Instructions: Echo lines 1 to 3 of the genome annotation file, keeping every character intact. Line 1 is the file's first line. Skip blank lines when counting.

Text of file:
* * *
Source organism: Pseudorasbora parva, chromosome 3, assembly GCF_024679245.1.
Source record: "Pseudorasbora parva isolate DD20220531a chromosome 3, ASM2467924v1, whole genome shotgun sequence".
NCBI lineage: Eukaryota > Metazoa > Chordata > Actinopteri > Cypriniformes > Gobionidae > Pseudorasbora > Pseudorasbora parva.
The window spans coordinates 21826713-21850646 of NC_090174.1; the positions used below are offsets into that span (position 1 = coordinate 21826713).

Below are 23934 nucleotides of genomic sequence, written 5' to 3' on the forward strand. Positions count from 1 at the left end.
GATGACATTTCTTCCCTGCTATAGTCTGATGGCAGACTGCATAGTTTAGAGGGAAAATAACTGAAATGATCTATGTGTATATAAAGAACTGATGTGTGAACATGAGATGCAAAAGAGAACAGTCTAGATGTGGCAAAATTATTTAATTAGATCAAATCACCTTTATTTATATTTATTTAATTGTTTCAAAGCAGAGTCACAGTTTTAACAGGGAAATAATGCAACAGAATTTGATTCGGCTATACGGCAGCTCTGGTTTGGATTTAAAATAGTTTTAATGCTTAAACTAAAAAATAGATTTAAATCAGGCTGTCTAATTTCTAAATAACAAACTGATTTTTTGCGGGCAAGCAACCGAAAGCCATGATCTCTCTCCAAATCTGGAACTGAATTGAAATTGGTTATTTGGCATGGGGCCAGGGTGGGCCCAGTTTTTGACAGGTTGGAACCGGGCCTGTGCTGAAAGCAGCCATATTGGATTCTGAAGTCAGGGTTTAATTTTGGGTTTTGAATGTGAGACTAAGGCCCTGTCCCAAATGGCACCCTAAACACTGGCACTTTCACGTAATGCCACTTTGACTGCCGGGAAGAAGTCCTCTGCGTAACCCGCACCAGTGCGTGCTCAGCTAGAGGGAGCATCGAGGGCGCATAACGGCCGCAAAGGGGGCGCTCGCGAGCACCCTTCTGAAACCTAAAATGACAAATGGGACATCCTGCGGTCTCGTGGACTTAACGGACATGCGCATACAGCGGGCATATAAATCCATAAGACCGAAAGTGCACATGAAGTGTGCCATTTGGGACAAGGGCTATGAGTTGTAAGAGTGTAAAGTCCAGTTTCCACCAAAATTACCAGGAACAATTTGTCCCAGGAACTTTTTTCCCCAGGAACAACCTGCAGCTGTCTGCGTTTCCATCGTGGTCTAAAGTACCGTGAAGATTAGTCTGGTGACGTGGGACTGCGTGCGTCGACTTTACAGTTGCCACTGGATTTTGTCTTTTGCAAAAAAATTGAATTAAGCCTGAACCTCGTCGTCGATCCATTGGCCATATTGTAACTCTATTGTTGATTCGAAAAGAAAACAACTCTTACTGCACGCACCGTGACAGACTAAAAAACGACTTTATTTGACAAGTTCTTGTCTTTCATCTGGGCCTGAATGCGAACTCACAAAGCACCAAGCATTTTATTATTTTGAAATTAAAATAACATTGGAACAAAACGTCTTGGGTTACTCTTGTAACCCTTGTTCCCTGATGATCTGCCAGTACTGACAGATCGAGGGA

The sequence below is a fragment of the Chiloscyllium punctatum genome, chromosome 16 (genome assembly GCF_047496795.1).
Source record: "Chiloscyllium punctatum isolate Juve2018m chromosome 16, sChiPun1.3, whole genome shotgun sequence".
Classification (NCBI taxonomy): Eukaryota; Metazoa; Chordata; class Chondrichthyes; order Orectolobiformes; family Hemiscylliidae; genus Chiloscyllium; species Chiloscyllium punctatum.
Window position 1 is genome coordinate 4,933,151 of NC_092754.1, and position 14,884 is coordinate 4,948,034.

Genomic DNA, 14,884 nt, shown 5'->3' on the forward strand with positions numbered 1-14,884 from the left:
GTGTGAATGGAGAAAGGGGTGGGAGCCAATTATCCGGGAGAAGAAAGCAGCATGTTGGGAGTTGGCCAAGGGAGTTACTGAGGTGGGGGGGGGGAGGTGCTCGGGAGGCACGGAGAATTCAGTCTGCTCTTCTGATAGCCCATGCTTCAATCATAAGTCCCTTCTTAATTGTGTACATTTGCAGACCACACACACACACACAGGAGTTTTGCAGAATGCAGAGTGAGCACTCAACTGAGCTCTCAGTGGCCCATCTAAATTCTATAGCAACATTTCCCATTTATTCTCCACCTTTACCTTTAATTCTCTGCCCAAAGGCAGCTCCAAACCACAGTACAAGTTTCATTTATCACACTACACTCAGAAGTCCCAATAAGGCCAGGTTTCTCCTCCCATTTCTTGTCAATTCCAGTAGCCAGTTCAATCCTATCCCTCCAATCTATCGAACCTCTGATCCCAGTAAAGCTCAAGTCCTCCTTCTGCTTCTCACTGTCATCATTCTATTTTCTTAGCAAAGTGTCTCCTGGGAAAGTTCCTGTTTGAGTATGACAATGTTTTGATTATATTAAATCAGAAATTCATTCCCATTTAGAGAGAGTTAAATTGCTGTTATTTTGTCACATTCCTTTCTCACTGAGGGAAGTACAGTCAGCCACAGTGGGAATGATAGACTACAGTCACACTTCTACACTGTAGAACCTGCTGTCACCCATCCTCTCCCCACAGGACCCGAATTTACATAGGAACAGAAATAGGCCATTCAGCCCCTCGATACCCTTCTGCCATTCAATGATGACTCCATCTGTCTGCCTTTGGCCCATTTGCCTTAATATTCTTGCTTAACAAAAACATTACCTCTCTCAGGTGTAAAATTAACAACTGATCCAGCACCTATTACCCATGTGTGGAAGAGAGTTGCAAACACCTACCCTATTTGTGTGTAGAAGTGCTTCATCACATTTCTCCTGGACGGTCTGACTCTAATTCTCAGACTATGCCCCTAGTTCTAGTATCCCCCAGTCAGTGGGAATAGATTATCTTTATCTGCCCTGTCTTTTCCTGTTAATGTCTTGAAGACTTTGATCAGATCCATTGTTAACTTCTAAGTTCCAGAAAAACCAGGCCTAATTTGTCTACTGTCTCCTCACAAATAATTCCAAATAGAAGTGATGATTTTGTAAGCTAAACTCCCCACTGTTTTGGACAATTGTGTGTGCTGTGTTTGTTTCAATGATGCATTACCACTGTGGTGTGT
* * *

Source organism: Pseudorasbora parva, chromosome 3, assembly GCF_024679245.1.
Source record: "Pseudorasbora parva isolate DD20220531a chromosome 3, ASM2467924v1, whole genome shotgun sequence".
NCBI lineage: Eukaryota > Metazoa > Chordata > Actinopteri > Cypriniformes > Gobionidae > Pseudorasbora > Pseudorasbora parva.